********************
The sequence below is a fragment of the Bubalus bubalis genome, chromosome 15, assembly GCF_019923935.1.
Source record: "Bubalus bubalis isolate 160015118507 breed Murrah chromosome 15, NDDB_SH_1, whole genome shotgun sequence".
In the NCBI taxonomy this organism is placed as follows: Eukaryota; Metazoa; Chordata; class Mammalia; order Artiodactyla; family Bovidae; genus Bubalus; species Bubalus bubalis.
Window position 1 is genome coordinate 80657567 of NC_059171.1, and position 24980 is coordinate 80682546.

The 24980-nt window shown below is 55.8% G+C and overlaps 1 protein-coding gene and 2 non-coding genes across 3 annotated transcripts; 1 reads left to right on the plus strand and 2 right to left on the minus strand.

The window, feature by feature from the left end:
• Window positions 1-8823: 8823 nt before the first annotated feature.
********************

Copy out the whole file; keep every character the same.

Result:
The sequence below is a fragment of the Bubalus bubalis genome, chromosome 15, assembly GCF_019923935.1.
Source record: "Bubalus bubalis isolate 160015118507 breed Murrah chromosome 15, NDDB_SH_1, whole genome shotgun sequence".
In the NCBI taxonomy this organism is placed as follows: Eukaryota; Metazoa; Chordata; class Mammalia; order Artiodactyla; family Bovidae; genus Bubalus; species Bubalus bubalis.
Window position 1 is genome coordinate 80657567 of NC_059171.1, and position 24980 is coordinate 80682546.

The 24980-nt window shown below is 55.8% G+C and overlaps 1 protein-coding gene and 2 non-coding genes across 3 annotated transcripts; 1 reads left to right on the plus strand and 2 right to left on the minus strand.

The window, feature by feature from the left end:
• Window positions 1-8823: 8823 nt before the first annotated feature.